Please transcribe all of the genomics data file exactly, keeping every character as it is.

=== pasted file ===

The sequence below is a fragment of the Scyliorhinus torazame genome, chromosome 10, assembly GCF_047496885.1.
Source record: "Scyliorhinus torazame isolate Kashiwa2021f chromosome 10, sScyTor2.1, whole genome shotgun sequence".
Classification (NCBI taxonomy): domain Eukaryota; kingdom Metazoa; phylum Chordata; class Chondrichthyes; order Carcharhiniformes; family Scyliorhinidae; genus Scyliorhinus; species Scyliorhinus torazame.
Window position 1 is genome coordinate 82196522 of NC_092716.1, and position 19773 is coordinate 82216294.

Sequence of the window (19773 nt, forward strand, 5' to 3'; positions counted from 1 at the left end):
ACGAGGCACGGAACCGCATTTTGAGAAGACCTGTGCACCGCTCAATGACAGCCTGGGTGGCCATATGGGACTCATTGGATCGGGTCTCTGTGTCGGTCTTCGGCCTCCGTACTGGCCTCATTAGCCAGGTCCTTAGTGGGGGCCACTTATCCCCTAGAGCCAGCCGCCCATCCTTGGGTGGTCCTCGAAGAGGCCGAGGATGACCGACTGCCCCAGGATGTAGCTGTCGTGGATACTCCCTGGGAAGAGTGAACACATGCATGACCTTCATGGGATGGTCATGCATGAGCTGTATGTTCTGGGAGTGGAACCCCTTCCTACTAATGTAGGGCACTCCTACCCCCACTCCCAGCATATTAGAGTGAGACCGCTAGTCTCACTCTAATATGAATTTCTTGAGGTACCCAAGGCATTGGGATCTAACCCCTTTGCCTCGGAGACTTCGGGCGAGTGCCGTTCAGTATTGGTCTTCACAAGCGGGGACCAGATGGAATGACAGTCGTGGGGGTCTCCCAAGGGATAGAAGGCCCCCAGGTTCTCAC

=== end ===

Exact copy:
The sequence below is a fragment of the Scyliorhinus torazame genome, chromosome 10, assembly GCF_047496885.1.
Source record: "Scyliorhinus torazame isolate Kashiwa2021f chromosome 10, sScyTor2.1, whole genome shotgun sequence".
Classification (NCBI taxonomy): domain Eukaryota; kingdom Metazoa; phylum Chordata; class Chondrichthyes; order Carcharhiniformes; family Scyliorhinidae; genus Scyliorhinus; species Scyliorhinus torazame.
Window position 1 is genome coordinate 82196522 of NC_092716.1, and position 19773 is coordinate 82216294.

Sequence of the window (19773 nt, forward strand, 5' to 3'; positions counted from 1 at the left end):
ACGAGGCACGGAACCGCATTTTGAGAAGACCTGTGCACCGCTCAATGACAGCCTGGGTGGCCATATGGGACTCATTGGATCGGGTCTCTGTGTCGGTCTTCGGCCTCCGTACTGGCCTCATTAGCCAGGTCCTTAGTGGGGGCCACTTATCCCCTAGAGCCAGCCGCCCATCCTTGGGTGGTCCTCGAAGAGGCCGAGGATGACCGACTGCCCCAGGATGTAGCTGTCGTGGATACTCCCTGGGAAGAGTGAACACATGCATGACCTTCATGGGATGGTCATGCATGAGCTGTATGTTCTGGGAGTGGAACCCCTTCCTACTAATGTAGGGCACTCCTACCCCCACTCCCAGCATATTAGAGTGAGACCGCTAGTCTCACTCTAATATGAATTTCTTGAGGTACCCAAGGCATTGGGATCTAACCCCTTTGCCTCGGAGACTTCGGGCGAGTGCCGTTCAGTATTGGTCTTCACAAGCGGGGACCAGATGGAATGACAGTCGTGGGGGTCTCCCAAGGGATAGAAGGCCCCCAGGTTCTCAC